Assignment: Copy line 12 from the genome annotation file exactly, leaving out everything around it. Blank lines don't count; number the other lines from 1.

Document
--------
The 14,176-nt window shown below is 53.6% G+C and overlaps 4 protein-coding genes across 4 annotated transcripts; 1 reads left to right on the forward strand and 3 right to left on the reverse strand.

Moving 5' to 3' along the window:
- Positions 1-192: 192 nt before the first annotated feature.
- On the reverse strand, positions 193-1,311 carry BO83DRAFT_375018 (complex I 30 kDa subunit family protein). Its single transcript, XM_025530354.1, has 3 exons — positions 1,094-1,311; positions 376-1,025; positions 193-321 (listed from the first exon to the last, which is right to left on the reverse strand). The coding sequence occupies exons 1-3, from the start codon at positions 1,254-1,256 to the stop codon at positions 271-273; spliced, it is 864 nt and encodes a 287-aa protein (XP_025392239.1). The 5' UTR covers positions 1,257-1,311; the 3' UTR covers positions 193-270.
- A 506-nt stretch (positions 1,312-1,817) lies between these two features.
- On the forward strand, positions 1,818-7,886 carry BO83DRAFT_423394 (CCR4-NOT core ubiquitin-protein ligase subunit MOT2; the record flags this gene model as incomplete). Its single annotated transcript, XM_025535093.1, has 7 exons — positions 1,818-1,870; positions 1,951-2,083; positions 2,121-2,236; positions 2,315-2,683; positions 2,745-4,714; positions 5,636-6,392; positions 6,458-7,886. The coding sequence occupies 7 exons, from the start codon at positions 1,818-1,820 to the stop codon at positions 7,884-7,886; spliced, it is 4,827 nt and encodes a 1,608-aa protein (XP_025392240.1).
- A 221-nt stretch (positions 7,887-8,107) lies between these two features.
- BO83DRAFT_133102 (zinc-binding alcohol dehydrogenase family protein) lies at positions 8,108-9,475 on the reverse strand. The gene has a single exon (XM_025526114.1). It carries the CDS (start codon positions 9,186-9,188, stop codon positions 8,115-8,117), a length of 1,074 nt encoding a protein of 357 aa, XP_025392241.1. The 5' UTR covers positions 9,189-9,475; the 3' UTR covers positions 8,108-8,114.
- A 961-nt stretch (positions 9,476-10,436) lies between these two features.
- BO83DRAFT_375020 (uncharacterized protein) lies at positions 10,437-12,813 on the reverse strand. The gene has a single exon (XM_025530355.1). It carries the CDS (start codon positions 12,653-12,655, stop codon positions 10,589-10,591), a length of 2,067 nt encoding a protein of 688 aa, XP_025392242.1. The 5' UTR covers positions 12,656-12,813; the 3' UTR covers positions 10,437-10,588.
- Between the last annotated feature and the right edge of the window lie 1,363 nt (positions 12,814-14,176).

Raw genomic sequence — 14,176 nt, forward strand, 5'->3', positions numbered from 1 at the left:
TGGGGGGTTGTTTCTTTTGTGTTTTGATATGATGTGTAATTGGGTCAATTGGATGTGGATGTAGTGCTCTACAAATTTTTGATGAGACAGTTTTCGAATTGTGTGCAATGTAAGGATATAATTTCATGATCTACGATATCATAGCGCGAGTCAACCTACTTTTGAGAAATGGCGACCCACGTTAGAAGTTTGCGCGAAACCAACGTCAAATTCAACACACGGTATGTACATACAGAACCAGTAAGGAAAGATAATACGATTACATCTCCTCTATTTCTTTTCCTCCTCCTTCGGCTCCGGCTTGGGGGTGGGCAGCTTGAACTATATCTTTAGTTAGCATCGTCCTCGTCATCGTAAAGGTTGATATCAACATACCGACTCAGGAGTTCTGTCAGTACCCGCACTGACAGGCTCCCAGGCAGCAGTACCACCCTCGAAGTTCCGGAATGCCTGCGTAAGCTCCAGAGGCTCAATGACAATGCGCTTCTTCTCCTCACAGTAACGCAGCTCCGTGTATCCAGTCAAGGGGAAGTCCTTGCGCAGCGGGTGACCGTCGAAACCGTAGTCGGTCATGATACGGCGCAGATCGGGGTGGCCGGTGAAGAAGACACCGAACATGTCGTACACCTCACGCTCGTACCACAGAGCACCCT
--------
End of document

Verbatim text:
Raw genomic sequence — 14,176 nt, forward strand, 5'->3', positions numbered from 1 at the left: